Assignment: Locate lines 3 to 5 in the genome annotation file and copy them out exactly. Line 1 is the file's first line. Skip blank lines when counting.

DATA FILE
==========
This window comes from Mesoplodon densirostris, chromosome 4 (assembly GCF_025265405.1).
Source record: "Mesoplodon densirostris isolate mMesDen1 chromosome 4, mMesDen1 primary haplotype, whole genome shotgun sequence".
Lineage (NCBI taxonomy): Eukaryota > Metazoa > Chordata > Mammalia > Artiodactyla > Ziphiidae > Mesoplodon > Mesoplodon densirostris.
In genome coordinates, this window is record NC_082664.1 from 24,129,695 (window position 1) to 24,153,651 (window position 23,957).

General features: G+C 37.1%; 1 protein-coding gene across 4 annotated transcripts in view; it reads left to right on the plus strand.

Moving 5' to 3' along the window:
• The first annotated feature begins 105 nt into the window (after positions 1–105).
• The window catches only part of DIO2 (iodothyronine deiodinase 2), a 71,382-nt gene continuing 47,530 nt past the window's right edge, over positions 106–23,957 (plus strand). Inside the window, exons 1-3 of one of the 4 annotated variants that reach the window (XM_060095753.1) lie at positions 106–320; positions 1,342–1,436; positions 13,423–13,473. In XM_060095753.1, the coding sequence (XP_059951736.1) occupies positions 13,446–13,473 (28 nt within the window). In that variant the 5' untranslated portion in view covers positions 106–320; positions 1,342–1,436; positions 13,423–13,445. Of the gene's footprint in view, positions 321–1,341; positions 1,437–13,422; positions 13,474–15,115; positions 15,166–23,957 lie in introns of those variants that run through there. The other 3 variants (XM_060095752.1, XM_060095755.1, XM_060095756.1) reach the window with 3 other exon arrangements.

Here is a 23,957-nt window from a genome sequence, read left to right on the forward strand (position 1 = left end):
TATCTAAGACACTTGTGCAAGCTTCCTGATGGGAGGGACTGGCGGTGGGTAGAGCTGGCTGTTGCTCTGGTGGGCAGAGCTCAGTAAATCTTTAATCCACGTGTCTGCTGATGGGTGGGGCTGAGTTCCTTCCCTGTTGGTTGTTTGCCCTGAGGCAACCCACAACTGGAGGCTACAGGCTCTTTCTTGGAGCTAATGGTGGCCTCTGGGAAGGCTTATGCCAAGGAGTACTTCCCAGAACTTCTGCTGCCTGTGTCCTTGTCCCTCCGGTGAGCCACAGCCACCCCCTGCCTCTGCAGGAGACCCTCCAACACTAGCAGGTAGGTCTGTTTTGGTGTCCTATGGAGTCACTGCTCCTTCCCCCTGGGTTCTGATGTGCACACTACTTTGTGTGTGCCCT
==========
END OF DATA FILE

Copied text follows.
Lineage (NCBI taxonomy): Eukaryota > Metazoa > Chordata > Mammalia > Artiodactyla > Ziphiidae > Mesoplodon > Mesoplodon densirostris.
In genome coordinates, this window is record NC_082664.1 from 24,129,695 (window position 1) to 24,153,651 (window position 23,957).

General features: G+C 37.1%; 1 protein-coding gene across 4 annotated transcripts in view; it reads left to right on the plus strand.